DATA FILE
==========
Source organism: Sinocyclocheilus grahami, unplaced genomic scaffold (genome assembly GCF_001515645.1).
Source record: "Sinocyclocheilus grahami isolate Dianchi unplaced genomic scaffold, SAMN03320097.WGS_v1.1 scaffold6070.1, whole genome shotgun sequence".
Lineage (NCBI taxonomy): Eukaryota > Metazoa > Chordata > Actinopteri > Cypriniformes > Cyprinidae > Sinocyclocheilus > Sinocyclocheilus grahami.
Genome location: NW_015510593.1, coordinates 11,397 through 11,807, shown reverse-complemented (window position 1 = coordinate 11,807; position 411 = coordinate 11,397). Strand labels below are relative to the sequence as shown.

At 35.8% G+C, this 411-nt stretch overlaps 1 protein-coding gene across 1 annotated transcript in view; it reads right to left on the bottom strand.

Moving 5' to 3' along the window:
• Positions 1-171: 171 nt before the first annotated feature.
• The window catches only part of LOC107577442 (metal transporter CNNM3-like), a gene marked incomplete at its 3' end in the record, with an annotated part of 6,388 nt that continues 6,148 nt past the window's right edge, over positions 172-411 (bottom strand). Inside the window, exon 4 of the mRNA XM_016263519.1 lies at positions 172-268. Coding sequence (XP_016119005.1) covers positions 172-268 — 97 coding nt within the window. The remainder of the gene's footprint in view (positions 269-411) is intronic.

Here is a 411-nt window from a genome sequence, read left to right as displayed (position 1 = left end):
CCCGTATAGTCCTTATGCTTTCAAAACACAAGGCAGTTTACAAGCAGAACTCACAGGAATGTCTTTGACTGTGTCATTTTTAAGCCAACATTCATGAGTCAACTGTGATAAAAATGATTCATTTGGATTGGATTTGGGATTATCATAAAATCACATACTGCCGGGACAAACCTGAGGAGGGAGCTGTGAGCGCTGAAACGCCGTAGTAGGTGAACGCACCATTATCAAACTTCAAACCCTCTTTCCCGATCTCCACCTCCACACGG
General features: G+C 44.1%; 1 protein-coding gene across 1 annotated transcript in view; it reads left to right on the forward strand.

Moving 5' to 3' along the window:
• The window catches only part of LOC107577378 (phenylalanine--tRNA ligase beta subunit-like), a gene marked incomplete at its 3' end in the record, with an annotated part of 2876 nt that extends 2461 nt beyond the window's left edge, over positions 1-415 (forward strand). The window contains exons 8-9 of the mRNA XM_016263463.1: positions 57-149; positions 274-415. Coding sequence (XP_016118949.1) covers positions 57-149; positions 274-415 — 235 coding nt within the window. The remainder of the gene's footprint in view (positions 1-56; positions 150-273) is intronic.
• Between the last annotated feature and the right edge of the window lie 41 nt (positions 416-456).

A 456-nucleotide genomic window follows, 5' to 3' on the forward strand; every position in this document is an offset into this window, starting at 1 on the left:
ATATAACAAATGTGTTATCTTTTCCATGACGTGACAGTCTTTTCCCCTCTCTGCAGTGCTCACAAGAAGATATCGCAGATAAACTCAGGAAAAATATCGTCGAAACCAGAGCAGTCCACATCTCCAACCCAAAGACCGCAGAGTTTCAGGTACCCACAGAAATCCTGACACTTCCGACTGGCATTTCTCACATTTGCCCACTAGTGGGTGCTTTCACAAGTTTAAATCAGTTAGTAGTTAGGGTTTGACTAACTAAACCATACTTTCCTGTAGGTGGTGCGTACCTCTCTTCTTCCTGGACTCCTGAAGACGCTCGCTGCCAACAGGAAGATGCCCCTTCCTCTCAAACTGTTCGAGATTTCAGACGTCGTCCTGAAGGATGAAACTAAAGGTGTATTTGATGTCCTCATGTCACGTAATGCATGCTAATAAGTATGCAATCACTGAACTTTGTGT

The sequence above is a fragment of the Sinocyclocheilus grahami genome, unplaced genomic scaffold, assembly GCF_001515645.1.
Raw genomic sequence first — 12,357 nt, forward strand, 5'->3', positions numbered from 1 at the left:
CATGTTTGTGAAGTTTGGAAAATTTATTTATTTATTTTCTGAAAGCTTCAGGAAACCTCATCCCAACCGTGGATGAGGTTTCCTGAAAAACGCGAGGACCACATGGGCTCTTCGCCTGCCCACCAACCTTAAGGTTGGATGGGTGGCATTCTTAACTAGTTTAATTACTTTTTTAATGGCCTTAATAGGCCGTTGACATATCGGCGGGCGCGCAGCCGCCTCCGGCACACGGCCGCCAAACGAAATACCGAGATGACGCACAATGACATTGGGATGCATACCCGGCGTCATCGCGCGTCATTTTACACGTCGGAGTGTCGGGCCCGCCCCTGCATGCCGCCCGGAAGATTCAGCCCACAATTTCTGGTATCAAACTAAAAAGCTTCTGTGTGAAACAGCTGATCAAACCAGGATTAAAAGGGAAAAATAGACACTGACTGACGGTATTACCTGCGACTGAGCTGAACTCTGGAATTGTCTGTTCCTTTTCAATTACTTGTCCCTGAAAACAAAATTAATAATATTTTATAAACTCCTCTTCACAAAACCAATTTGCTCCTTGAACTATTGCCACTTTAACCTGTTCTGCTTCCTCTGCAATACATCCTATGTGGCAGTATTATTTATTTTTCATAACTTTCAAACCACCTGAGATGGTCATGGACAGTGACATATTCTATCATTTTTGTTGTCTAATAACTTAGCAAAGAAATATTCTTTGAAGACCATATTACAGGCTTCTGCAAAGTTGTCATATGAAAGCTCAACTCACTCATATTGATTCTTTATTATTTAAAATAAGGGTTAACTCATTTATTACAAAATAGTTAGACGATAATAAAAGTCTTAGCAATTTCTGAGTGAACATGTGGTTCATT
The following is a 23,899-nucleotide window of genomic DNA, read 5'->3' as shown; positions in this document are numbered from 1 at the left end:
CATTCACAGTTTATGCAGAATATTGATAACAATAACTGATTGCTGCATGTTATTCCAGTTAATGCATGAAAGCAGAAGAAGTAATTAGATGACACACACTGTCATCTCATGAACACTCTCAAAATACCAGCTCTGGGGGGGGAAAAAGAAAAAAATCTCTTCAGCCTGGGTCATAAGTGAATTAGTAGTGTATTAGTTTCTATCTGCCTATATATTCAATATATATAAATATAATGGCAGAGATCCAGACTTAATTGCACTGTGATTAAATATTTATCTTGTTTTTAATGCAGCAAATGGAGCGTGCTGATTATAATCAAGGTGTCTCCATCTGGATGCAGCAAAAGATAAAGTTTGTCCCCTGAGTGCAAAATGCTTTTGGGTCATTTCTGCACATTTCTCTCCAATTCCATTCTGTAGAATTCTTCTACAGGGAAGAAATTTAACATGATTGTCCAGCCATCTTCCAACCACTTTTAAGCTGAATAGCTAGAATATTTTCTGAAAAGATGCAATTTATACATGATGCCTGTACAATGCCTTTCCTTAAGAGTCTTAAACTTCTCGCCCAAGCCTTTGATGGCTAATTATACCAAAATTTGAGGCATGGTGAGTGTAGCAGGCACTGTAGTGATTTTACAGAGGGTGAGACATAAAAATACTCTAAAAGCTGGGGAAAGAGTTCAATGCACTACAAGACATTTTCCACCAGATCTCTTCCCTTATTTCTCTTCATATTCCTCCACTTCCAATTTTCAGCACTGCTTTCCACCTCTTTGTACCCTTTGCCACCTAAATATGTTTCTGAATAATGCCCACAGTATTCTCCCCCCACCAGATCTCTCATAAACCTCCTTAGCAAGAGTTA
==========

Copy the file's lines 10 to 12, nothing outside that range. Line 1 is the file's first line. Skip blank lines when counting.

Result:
CCCGTATAGTCCTTATGCTTTCAAAACACAAGGCAGTTTACAAGCAGAACTCACAGGAATGTCTTTGACTGTGTCATTTTTAAGCCAACATTCATGAGTCAACTGTGATAAAAATGATTCATTTGGATTGGATTTGGGATTATCATAAAATCACATACTGCCGGGACAAACCTGAGGAGGGAGCTGTGAGCGCTGAAACGCCGTAGTAGGTGAACGCACCATTATCAAACTTCAAACCCTCTTTCCCGATCTCCACCTCCACACGG
General features: G+C 44.1%; 1 protein-coding gene across 1 annotated transcript in view; it reads left to right on the forward strand.

Moving 5' to 3' along the window: